“For the better part of last century, we have all been steamrolled into a big consensus pot, harmonized into the middle, so we don’t cause any revolutions. Stability über alles. The two parties end up fighting over sliver issues, trying to play up how likable they are, and forgetting their base whenever possible to move to the center. Our two-party politicians avoid getting too detailed about pragmatic alternatives; with most people growing up to be hereditary voters – following their parents’ predilections rather than choosing pragmatic alternatives – should the majority-party politicians take a firm electoral stance on an issue, it might actually cause voters to stop and think, rather than blindly vote their party ticket.”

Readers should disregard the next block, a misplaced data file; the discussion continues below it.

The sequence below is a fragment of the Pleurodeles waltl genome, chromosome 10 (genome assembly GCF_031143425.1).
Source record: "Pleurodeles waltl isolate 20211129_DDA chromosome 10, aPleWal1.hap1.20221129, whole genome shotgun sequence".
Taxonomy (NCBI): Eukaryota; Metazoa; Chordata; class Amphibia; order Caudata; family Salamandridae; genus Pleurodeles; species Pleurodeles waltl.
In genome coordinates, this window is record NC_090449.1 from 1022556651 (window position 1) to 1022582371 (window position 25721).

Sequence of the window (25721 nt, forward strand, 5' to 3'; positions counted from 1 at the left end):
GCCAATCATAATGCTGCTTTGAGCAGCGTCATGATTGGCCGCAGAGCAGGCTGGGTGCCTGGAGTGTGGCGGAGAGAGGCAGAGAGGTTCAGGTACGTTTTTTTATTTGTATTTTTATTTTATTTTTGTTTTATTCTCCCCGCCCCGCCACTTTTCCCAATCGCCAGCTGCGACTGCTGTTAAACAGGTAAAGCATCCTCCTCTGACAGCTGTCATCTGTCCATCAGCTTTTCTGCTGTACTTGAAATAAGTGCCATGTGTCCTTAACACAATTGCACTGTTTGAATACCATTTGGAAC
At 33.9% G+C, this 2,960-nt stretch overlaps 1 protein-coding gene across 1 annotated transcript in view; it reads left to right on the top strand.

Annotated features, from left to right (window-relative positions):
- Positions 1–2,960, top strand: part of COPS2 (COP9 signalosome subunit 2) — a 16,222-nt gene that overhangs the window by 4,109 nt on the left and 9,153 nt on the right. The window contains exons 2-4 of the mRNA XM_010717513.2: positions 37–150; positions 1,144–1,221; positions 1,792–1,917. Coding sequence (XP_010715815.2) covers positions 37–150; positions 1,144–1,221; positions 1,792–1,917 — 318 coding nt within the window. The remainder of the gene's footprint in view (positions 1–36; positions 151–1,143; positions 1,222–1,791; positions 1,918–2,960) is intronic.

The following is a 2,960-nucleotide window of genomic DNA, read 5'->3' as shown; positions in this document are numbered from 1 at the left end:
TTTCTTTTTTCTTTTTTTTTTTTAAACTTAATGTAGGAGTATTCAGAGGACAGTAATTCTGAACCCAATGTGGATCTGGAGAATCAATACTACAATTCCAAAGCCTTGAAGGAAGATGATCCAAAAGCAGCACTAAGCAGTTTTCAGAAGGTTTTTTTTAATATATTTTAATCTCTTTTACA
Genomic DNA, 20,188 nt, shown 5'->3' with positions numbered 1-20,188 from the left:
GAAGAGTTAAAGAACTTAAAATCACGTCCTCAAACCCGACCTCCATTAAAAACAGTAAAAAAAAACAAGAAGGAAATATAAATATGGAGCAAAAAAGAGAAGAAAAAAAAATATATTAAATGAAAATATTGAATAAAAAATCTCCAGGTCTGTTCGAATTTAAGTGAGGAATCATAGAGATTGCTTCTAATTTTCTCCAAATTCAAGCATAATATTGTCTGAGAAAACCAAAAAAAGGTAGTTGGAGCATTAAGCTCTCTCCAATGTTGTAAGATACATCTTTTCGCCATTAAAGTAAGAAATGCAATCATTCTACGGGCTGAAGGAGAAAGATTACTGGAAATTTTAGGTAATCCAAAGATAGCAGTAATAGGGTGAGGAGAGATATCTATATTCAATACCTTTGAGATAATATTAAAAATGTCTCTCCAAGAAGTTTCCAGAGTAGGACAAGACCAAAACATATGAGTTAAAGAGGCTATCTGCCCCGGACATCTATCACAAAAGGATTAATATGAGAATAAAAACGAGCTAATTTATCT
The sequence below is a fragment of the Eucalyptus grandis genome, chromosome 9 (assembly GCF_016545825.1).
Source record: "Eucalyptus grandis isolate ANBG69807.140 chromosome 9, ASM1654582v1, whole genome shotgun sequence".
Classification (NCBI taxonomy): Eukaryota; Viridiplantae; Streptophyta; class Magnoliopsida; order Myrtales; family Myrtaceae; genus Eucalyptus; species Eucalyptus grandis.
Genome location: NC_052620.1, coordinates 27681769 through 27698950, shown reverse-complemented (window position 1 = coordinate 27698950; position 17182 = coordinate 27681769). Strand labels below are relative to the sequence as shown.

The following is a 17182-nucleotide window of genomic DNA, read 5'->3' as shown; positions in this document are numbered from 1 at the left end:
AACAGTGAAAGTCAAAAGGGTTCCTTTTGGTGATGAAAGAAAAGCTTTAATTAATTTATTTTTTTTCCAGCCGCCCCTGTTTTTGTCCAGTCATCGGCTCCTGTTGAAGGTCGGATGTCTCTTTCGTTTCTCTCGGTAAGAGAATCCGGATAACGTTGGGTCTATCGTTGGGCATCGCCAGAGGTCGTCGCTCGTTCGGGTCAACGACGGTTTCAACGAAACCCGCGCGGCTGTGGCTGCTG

“Third-party development is extremely hard. It’s usually two steps forward, one and a half backward, as the parties lose ballot access and constantly lose competent, dedicated people who get burned out from the process of trying to maintain a third party in the face of the systemic adversity described in this book and with few spoils or even highlights of victory.”
▪ Theresa Amato, Grand Illusion – The Myth of Voter Choice in a Two-Party Tyranny (The New Press, 2009) extracts from pages 56 and 72.